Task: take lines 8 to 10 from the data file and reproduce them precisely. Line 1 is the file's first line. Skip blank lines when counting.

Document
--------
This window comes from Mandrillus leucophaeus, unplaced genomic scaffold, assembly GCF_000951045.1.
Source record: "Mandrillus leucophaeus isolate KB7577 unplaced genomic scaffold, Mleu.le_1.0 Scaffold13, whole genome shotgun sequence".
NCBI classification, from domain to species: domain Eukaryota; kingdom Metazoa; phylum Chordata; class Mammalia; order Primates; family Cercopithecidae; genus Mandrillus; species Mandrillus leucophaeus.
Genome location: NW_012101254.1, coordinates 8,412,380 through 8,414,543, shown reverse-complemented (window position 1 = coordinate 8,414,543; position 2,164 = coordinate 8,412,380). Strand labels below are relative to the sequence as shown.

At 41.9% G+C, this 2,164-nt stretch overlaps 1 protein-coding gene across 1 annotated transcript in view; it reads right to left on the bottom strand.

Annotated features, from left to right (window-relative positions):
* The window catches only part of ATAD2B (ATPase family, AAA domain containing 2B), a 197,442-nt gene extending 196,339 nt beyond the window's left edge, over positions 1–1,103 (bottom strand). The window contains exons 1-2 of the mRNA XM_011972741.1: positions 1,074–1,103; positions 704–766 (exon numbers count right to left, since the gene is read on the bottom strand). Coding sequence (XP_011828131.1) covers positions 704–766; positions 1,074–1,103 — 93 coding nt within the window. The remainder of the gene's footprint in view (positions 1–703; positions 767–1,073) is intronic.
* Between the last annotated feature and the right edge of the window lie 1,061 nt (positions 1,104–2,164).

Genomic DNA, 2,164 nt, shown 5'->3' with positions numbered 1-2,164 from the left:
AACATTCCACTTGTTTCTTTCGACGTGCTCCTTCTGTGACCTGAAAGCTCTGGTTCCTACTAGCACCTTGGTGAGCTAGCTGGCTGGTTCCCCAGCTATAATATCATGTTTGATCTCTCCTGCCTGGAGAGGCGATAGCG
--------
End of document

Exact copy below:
* Between the last annotated feature and the right edge of the window lie 1,061 nt (positions 1,104–2,164).

Genomic DNA, 2,164 nt, shown 5'->3' with positions numbered 1-2,164 from the left:
AACATTCCACTTGTTTCTTTCGACGTGCTCCTTCTGTGACCTGAAAGCTCTGGTTCCTACTAGCACCTTGGTGAGCTAGCTGGCTGGTTCCCCAGCTATAATATCATGTTTGATCTCTCCTGCCTGGAGAGGCGATAGCG